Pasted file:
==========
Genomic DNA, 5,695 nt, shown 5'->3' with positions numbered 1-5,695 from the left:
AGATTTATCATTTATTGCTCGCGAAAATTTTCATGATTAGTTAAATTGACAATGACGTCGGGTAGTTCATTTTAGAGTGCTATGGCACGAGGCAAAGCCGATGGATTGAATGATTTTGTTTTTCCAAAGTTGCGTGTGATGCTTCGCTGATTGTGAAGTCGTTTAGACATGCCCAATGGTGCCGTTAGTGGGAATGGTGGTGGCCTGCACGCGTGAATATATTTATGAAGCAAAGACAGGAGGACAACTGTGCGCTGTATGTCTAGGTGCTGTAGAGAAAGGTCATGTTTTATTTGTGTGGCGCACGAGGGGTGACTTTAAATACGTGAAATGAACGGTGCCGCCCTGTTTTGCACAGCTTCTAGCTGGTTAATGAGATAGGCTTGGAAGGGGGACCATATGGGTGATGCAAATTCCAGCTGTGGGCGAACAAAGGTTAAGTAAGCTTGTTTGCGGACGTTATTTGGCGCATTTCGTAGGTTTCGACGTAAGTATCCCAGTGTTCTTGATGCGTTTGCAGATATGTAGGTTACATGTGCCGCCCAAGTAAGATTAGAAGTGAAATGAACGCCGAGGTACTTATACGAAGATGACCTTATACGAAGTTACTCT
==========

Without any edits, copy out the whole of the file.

Genomic DNA, 5,695 nt, shown 5'->3' with positions numbered 1-5,695 from the left:
AGATTTATCATTTATTGCTCGCGAAAATTTTCATGATTAGTTAAATTGACAATGACGTCGGGTAGTTCATTTTAGAGTGCTATGGCACGAGGCAAAGCCGATGGATTGAATGATTTTGTTTTTCCAAAGTTGCGTGTGATGCTTCGCTGATTGTGAAGTCGTTTAGACATGCCCAATGGTGCCGTTAGTGGGAATGGTGGTGGCCTGCACGCGTGAATATATTTATGAAGCAAAGACAGGAGGACAACTGTGCGCTGTATGTCTAGGTGCTGTAGAGAAAGGTCATGTTTTATTTGTGTGGCGCACGAGGGGTGACTTTAAATACGTGAAATGAACGGTGCCGCCCTGTTTTGCACAGCTTCTAGCTGGTTAATGAGATAGGCTTGGAAGGGGGACCATATGGGTGATGCAAATTCCAGCTGTGGGCGAACAAAGGTTAAGTAAGCTTGTTTGCGGACGTTATTTGGCGCATTTCGTAGGTTTCGACGTAAGTATCCCAGTGTTCTTGATGCGTTTGCAGATATGTAGGTTACATGTGCCGCCCAAGTAAGATTAGAAGTGAAATGAACGCCGAGGTACTTATACGAAGATGACCTTATACGAAGTTACTCT